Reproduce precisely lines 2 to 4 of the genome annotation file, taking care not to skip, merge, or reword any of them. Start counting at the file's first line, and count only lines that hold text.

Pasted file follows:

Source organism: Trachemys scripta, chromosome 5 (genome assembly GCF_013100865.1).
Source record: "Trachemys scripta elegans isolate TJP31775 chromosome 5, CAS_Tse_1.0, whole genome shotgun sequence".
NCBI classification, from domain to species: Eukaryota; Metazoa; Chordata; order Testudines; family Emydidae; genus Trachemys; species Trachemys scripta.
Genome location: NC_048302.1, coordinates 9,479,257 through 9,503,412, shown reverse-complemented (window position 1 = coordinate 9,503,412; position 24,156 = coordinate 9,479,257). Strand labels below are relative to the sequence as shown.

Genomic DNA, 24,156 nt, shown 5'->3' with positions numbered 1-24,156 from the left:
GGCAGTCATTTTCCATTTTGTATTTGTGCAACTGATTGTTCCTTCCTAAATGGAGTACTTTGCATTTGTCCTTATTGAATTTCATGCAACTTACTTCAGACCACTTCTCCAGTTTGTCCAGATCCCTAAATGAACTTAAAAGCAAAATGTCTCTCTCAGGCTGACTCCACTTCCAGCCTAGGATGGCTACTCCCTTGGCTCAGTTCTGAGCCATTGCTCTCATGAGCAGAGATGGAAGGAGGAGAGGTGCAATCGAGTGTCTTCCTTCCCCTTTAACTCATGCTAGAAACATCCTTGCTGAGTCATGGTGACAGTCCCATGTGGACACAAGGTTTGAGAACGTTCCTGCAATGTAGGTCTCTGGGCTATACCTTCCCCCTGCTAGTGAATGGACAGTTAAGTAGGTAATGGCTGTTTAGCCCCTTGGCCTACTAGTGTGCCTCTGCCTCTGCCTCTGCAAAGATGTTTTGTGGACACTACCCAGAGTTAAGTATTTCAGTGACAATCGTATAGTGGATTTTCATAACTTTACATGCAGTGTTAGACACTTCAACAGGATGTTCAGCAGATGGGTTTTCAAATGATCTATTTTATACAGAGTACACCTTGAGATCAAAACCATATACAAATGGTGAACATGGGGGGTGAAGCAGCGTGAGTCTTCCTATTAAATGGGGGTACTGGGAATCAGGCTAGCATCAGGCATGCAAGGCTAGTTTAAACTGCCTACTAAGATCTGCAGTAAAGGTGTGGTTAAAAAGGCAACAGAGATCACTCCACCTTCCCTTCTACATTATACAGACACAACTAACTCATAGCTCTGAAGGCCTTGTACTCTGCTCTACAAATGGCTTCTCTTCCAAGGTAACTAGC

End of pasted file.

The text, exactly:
Source record: "Trachemys scripta elegans isolate TJP31775 chromosome 5, CAS_Tse_1.0, whole genome shotgun sequence".
NCBI classification, from domain to species: Eukaryota; Metazoa; Chordata; order Testudines; family Emydidae; genus Trachemys; species Trachemys scripta.
Genome location: NC_048302.1, coordinates 9,479,257 through 9,503,412, shown reverse-complemented (window position 1 = coordinate 9,503,412; position 24,156 = coordinate 9,479,257). Strand labels below are relative to the sequence as shown.